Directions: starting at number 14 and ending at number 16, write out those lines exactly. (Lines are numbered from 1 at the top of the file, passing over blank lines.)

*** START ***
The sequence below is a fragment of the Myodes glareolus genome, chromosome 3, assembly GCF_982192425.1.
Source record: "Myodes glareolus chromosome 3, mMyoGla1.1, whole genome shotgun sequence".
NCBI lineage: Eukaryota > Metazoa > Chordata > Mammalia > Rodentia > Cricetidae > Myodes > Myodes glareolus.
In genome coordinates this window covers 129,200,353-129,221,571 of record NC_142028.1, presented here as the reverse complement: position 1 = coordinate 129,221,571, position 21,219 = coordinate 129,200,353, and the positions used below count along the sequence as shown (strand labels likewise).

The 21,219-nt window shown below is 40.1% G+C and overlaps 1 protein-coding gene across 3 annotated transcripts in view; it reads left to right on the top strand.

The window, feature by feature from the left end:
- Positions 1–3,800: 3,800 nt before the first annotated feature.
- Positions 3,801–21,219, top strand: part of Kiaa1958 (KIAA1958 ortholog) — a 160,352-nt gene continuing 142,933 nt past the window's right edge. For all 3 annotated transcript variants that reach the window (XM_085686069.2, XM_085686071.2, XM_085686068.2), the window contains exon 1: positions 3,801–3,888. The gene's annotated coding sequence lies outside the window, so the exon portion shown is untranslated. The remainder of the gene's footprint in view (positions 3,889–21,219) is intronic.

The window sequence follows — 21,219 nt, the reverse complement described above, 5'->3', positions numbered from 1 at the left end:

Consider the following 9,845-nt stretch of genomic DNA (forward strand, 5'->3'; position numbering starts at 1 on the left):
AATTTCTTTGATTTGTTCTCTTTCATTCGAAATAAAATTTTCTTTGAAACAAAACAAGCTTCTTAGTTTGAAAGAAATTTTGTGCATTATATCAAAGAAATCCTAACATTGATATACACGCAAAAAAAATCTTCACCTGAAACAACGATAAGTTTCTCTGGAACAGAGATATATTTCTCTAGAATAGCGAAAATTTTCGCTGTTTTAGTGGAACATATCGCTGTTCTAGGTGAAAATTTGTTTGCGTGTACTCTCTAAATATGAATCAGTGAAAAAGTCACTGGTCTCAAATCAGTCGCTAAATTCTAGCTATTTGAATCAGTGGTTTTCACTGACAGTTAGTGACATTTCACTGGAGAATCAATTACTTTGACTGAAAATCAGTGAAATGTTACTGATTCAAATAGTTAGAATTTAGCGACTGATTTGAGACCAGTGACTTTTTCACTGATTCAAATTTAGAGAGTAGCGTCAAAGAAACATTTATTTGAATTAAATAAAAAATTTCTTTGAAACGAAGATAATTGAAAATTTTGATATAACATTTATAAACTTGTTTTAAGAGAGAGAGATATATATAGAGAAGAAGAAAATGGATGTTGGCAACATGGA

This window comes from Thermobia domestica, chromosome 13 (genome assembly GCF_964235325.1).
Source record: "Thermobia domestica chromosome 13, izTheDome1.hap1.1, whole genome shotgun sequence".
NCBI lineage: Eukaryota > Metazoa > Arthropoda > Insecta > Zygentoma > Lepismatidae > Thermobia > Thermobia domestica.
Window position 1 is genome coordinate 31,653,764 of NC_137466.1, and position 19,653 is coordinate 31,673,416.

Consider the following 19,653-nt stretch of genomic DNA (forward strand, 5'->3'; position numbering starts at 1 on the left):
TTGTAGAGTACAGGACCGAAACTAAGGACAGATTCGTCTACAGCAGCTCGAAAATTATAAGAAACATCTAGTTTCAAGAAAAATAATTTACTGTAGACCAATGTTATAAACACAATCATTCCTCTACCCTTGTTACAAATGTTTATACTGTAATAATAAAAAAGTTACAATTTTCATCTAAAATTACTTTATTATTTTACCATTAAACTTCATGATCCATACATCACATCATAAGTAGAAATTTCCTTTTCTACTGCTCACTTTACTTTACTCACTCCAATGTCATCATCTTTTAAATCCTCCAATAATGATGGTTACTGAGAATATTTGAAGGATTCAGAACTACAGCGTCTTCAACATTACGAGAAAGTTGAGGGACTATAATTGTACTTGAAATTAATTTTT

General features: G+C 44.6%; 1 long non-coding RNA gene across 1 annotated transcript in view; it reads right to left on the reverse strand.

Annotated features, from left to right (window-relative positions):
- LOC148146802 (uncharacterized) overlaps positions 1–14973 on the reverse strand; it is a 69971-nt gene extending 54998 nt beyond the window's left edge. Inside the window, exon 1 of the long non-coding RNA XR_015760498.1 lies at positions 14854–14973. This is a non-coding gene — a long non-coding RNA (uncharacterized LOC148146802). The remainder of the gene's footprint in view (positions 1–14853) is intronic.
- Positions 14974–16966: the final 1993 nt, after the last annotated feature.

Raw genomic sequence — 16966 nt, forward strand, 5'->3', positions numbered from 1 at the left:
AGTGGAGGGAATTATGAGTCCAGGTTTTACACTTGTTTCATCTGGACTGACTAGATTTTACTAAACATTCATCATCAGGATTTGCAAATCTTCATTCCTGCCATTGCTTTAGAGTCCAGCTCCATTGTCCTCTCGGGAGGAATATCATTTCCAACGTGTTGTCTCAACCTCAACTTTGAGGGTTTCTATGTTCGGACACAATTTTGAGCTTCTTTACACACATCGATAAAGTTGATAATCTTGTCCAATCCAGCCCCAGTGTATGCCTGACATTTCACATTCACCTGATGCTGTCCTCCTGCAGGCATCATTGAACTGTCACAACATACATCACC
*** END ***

NCBI lineage: Eukaryota > Metazoa > Arthropoda > Insecta > Zygentoma > Lepismatidae > Thermobia > Thermobia domestica.
Window position 1 is genome coordinate 31,653,764 of NC_137466.1, and position 19,653 is coordinate 31,673,416.

Consider the following 19,653-nt stretch of genomic DNA (forward strand, 5'->3'; position numbering starts at 1 on the left):